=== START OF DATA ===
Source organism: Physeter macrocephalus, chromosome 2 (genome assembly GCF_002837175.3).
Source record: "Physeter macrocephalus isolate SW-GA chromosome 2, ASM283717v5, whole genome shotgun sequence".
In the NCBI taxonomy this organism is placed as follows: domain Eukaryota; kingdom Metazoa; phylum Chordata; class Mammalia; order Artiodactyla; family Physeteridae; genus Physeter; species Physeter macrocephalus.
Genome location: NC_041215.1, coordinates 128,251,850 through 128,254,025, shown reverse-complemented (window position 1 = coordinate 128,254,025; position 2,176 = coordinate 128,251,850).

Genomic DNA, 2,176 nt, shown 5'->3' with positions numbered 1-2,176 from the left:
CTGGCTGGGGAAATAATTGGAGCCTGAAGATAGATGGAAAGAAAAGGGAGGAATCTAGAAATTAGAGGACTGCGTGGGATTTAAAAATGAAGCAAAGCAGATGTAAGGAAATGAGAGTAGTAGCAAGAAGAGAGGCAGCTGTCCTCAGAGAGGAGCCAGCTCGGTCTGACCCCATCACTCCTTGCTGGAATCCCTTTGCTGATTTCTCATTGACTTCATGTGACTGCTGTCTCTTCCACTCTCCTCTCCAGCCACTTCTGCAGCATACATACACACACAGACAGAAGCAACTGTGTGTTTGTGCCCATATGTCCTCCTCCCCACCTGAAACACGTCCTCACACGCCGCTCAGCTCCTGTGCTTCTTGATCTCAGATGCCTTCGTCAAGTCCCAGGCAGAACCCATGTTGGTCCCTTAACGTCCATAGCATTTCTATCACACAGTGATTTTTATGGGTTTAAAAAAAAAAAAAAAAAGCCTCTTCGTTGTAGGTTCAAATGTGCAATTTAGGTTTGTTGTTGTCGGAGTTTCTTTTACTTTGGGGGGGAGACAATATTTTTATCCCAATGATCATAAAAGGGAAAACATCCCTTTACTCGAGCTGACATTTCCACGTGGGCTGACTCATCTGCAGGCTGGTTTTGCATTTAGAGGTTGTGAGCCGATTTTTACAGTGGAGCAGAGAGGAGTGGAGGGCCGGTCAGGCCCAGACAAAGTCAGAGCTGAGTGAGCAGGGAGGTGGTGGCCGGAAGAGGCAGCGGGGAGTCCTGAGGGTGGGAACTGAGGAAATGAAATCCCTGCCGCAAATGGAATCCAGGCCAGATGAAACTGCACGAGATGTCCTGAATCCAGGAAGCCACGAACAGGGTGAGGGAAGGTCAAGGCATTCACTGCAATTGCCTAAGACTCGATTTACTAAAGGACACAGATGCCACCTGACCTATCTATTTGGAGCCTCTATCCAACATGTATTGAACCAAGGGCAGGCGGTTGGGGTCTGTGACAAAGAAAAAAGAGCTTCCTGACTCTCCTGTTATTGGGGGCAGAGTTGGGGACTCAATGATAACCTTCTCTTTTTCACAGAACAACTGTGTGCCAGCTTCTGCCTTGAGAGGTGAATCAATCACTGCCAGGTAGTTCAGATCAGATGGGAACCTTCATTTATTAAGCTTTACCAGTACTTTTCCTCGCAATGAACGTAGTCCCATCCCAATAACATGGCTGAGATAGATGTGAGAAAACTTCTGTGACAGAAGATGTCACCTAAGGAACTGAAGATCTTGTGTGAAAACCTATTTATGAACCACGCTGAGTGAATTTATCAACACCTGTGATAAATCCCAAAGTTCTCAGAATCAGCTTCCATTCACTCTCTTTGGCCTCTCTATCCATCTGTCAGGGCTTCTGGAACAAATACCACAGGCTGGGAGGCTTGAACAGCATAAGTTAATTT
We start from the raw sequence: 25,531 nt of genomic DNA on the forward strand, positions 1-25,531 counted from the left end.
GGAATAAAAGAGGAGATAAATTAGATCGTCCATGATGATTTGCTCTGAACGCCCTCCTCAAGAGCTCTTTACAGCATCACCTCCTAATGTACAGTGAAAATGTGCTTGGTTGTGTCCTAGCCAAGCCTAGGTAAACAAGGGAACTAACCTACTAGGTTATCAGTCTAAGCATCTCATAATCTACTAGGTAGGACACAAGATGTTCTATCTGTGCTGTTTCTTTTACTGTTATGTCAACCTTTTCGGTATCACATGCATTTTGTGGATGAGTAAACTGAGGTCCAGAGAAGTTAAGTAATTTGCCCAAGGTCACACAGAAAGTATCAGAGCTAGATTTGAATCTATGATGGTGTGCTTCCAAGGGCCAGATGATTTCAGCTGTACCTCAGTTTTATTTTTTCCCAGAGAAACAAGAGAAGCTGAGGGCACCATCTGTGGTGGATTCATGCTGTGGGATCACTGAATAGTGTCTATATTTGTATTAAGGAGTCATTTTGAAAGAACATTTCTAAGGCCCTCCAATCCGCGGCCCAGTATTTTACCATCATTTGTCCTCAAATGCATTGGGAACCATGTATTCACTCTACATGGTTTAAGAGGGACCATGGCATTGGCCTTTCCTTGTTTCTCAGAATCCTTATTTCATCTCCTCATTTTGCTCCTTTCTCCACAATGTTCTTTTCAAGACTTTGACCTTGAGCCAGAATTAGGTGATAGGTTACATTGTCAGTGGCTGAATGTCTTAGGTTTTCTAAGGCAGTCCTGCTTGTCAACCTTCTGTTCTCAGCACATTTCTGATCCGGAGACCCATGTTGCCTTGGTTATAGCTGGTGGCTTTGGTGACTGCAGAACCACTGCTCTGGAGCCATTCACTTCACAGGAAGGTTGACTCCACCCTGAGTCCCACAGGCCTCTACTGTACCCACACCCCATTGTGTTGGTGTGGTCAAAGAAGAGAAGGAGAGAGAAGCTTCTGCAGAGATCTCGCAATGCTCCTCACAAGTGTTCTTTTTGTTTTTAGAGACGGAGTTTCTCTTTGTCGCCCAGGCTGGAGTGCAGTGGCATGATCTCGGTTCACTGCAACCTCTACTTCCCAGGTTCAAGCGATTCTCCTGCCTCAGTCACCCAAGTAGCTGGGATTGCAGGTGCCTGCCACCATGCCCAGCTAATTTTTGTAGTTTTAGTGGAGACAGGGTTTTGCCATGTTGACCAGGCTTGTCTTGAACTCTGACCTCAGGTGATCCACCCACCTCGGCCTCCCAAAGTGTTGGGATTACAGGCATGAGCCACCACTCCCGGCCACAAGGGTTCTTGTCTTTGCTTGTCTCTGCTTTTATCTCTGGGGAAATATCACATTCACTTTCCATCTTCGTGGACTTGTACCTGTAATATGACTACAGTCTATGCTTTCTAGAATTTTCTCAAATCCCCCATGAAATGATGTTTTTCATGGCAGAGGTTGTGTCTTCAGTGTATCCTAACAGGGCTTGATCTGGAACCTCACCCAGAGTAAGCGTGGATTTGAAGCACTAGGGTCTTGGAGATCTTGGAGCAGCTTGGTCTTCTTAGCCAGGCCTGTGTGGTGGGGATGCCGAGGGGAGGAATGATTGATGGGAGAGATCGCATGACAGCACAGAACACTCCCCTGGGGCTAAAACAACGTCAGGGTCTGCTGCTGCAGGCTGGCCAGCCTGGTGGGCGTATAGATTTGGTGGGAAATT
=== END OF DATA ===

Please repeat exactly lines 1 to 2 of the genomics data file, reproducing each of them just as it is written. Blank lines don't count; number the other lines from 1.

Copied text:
Source organism: Physeter macrocephalus, chromosome 2 (genome assembly GCF_002837175.3).
Source record: "Physeter macrocephalus isolate SW-GA chromosome 2, ASM283717v5, whole genome shotgun sequence".